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Giants' Defense Looking for Tighter Performance vs. Chicago Bears

The Giants defense had some struggles on Monday night, but they're hoping to fix the issues and come out swinging against the Chicago Bears.

As the New York Giants defense prepares to rebound after their worst performance of this young season, defensive lineman Dexter Lawrence II realizes that their product on the field was not good enough to get the job done. 

"We talked (Tuesday) and today about how we didn’t get enough pressure on the quarterback," Lawrence said. "I feel like that starts with the guys up front. Me, mostly. I put a lot on me to get him off his spot, to get him moving, throwing off his back leg and things like that. Just got to be better."

Against the Cowboys, the defensive pass rush was quiet. Even with both of their edge rushers--Azeez Ojulari and Kayvon Thibodeaux-- returning from injury, the Giants were not able to bother Rush often in the backfield, mustering up just two pressures and no sacks.  

Lawrence, one of the defense's co-captains, said the key to improvement starts up front.

"Just pushing the pocket back, making him uncomfortable. As a D-line, that’s what you have to do. That’s the plan every week, and that’s how you’ve got to attack it," he said.

But it's the running game in particular that the Giants might need to be more concerned with if the Bears continue to be stingy with passing the ball, as they've done through the first three weeks of the season (45 pass attempts).

 "We know they like running the ball a lot," Lawrence said. "On third and long, they like running the ball. It’s just a game that we’ve got to bring our lunch pails and go to work. Put our hard hats on and stop the run. It’s just going to have to be the ultimate goal."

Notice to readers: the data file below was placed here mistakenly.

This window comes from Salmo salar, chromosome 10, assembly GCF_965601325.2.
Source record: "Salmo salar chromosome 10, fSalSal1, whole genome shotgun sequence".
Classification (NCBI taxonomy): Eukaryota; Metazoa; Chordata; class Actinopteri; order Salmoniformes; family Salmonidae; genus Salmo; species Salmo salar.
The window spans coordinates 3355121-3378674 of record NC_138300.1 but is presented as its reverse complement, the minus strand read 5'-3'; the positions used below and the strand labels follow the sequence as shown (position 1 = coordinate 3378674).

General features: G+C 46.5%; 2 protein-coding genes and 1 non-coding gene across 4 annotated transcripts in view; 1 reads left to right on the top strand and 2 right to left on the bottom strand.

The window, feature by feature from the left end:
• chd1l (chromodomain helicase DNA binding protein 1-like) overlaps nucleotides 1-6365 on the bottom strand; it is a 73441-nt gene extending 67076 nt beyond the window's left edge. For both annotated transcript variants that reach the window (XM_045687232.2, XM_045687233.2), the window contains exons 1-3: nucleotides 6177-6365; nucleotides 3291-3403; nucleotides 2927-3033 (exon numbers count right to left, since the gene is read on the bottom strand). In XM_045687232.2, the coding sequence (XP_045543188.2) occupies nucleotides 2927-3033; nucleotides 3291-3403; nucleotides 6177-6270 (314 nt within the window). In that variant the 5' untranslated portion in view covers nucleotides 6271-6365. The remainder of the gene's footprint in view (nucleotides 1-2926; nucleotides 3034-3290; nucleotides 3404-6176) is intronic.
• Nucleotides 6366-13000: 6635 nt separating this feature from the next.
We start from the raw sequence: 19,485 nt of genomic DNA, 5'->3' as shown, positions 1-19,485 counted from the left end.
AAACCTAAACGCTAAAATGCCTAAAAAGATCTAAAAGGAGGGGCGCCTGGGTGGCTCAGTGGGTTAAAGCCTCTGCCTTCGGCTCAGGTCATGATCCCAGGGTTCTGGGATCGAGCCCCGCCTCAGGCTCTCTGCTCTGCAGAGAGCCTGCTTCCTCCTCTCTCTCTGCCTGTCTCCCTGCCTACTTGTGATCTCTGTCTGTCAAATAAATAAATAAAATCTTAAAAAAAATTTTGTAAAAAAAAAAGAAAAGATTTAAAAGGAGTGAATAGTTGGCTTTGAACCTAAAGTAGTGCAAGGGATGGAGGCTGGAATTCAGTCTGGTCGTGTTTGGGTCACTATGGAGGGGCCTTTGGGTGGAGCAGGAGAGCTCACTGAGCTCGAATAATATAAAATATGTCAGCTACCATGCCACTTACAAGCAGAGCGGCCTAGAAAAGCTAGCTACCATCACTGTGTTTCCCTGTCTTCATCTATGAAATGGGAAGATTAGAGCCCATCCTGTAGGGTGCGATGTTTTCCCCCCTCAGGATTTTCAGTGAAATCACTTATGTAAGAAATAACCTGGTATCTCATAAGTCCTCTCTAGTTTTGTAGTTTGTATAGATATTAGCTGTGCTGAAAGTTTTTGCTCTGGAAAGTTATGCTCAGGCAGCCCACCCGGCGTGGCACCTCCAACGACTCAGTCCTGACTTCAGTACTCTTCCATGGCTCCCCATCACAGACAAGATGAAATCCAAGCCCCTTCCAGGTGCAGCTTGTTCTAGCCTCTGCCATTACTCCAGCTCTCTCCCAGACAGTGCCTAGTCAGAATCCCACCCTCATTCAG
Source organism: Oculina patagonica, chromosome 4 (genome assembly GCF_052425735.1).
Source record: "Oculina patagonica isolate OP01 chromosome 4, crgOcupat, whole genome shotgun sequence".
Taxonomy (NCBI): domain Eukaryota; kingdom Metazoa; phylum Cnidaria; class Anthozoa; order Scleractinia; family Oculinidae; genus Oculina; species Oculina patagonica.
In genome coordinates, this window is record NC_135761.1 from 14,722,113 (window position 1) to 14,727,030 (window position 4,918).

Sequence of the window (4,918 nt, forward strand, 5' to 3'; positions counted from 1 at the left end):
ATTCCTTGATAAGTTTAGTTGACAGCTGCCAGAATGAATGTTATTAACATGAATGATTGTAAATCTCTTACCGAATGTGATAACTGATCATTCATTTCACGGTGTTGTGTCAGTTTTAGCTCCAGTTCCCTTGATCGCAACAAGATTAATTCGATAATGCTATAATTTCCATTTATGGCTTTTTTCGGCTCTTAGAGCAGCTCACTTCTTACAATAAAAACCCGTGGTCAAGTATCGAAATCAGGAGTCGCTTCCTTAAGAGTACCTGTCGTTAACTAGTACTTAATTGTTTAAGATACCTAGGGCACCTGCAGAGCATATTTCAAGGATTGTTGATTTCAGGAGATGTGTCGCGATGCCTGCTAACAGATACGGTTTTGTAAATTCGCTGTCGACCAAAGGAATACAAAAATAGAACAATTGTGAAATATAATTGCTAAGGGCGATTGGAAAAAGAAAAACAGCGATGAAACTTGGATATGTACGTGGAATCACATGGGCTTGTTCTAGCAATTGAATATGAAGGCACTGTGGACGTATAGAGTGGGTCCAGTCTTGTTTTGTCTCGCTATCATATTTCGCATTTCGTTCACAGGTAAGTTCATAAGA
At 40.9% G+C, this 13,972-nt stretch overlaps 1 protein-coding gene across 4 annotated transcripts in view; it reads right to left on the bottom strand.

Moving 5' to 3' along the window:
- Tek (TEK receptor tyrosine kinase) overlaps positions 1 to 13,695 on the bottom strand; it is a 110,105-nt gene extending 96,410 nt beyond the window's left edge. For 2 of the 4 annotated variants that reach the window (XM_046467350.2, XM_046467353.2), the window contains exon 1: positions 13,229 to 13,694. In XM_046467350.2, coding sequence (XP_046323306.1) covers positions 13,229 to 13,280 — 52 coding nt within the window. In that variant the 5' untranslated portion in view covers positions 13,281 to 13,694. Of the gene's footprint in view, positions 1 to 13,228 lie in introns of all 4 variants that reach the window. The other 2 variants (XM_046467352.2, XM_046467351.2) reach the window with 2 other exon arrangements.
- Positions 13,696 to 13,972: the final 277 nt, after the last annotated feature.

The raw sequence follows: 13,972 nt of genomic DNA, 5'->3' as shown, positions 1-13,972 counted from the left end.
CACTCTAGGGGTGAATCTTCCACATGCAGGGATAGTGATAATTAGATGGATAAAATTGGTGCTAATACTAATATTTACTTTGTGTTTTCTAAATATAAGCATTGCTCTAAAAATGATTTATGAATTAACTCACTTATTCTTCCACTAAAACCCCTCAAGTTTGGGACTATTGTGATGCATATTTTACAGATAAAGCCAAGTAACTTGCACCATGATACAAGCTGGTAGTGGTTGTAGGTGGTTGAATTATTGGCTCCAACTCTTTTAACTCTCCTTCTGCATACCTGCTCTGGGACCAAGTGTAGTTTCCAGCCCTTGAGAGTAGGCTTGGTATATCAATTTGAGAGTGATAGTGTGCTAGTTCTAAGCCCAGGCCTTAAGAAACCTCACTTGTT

The Bears ran the ball well to start the season. They've averaged 5.4 yards per attempt so far this season. After the overall performances against the Cowboys on Monday and the Panthers in Week 2, Chicago likely feels good about their chances of running against the Giants, especially if Leonard Williams has to miss another game. 

The Giants, Lawerence said, were not happy with how they defended the run against Dallas, in which they gave up 176 yards on 30 carries, nearly 6.0 yards per attempt. 

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"That was unacceptable from all of us up front," said Lawerence. "They schemed us up well, got good leverage. We’ve got to play harder and more disciplined with our techniques."

So what went wrong?

"I wish I could just answer it with one answer, but there are little things here and there that one guy sees it differently," said defensive coordinator Wink Martindale. "Because it’s still a new package and everybody’s out there, there’s different guys that have been playing in different spots that they’re learning new things that somebody else who was playing it before already knew what was happening and what to look for.

"So, it’s just one of those things that we know that we’re going to appreciate and respect the process of building this defense, and we’re going to have some good results."

 Lawrence had a slightly different take.

"Honestly, they were just out-leveraging us on the edge. That’s kind of what you saw on film. We’ve got to do a better job of knocking the guys back as a unit and pressing the running back hips just to get him down. They did a good job scheming us, and it was a good team."

Besides improving against the run and getting a pass rush going, Lawerence would like to see the Giants start producing takeaways. New York has three takeaways this season and is even in the turnover ration department, having given the ball away three times.

"I would say we’ve just got to keep attacking the ball," Lawrence said of what the defense needs to do to improve is takeaways. "As a whole, be better at attacking the ball and securing tackles. A little extra film study, maybe just to jump a couple of things or guys up front stripping the ball out. Just little things that you can work on throughout the week that make you confident enough to get it before the game."

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